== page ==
Reveal saw circulation tumble 18% year on year to 82,000 a week in its most recent ABC figures for January to June 2018.
“Reveal’s sales are no longer sufficient to make it commercially viable,” James Wildman, the president and chief executive of Hearst UK, told staff in a memo.
“We’ve explored alternative solutions but as Reveal’s celebrity market is particularly challenged on the newsstand, we cannot see a viable way of continuing to publish the title profitably.”
The publisher launched Reveal in 2004 and it sold 347,000 at its six-monthly peak in 2007 — with the highest-selling issue reaching 570,000 in one week in April of that year thanks to a price cut.
Average print circulation halved between 2007 and 2014 to about 160,000 and has halved again in the last four years.
Hearst UK will consult staff for 30 days, which usually means more than 20 employees are at risk.
It is thought that the owner of titles including Good Housekeeping, Harper’s Bazaar and Esquire will redeploy some of the affected employees in other roles.
Staff often work on a number of a titles, rather than a single publication, after Wildman introduced editorial “hubbing” of resources to improve efficiencies last year.
The last issue of Reveal will be published on 2 October.
Reveal and rivals such as Bauer’s Heat and Closer boomed in the mid-2000s in the women’s weekly market, but they have seen their print circulation tumble in recent years as readers turned to news websites such as MailOnline and social media for the latest celebrity gossip.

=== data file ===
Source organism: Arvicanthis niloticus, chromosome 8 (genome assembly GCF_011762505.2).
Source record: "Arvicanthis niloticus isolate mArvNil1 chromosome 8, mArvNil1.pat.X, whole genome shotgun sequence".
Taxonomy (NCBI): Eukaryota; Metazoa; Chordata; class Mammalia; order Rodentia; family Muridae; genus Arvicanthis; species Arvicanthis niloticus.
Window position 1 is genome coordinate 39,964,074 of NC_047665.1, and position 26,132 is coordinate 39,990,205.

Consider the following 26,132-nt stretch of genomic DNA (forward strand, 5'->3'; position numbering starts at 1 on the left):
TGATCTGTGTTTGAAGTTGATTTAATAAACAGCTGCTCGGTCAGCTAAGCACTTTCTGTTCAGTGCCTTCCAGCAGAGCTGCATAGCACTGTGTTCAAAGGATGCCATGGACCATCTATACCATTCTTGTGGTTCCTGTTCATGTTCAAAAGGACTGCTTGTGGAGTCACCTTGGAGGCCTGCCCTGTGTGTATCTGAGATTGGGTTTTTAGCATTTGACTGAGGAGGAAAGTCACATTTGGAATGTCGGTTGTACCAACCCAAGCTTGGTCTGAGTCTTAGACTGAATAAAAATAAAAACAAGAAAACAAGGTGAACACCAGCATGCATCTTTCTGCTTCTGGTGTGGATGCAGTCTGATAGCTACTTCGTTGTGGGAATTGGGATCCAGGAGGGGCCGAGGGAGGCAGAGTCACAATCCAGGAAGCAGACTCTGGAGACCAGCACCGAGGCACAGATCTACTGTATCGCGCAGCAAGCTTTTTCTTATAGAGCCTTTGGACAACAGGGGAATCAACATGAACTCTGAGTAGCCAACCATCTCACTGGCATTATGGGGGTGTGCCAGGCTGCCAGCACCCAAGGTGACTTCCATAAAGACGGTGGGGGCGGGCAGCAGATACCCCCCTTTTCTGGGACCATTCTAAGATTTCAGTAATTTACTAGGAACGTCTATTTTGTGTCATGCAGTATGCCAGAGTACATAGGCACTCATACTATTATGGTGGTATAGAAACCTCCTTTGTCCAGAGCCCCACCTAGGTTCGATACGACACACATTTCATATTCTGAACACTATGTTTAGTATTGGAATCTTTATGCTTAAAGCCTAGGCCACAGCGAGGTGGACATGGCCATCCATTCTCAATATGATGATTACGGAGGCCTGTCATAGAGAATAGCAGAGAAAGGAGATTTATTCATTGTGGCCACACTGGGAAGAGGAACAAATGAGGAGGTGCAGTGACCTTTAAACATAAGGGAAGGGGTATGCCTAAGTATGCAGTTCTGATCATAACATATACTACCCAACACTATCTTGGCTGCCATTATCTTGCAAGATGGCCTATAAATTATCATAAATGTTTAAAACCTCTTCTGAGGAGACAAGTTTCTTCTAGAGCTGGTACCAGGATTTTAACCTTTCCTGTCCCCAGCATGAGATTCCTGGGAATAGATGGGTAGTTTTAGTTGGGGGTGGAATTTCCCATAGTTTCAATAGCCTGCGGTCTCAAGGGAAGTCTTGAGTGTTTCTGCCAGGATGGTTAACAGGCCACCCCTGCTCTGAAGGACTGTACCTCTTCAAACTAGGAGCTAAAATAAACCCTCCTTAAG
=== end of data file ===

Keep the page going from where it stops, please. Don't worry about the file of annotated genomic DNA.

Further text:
Big names such as Kim Kardashian have also amassed huge personal followings on Instagram and Twitter that allow them to communicate directly with fans, further undercutting the role of some celebrity titles.
Hearst UK previously closed Reveal.co.uk and another website Sugarscape.com and print title All About Soap in 2016.
The women’s market has been more resilient than the weekly men’s market, which saw a wave of closures several years ago. Lads’ mags Nuts and Zoo stopped printing in 2014 and 2015.
Wildman, the former chief revenue officer of Trinity Mirror, joined Hearst UK in April 2017.
Newly filed accounts at Companies House show the group’s core publishing business increased annual revenues slightly, by £500,000, to £92.1m and moved back into the black with a pre-tax profit of £1m last year.
Pre-tax profit before interest payments was £6.1m compared to a loss of £1.8m a year earlier.
The accounts said Hearst UK increased profits from its continuing operations by “robust cost management” and it continues “to align costs with revenue”.
Hearst UK treated revenues from Comag, a joint venture with Conde Nast, as a “discontinued” operation after exiting the distribution business.
Hearst Magazines’ global operation recently appointed a new president, Troy Young, who has replaced David Carey in New York and joined the Hearst UK board.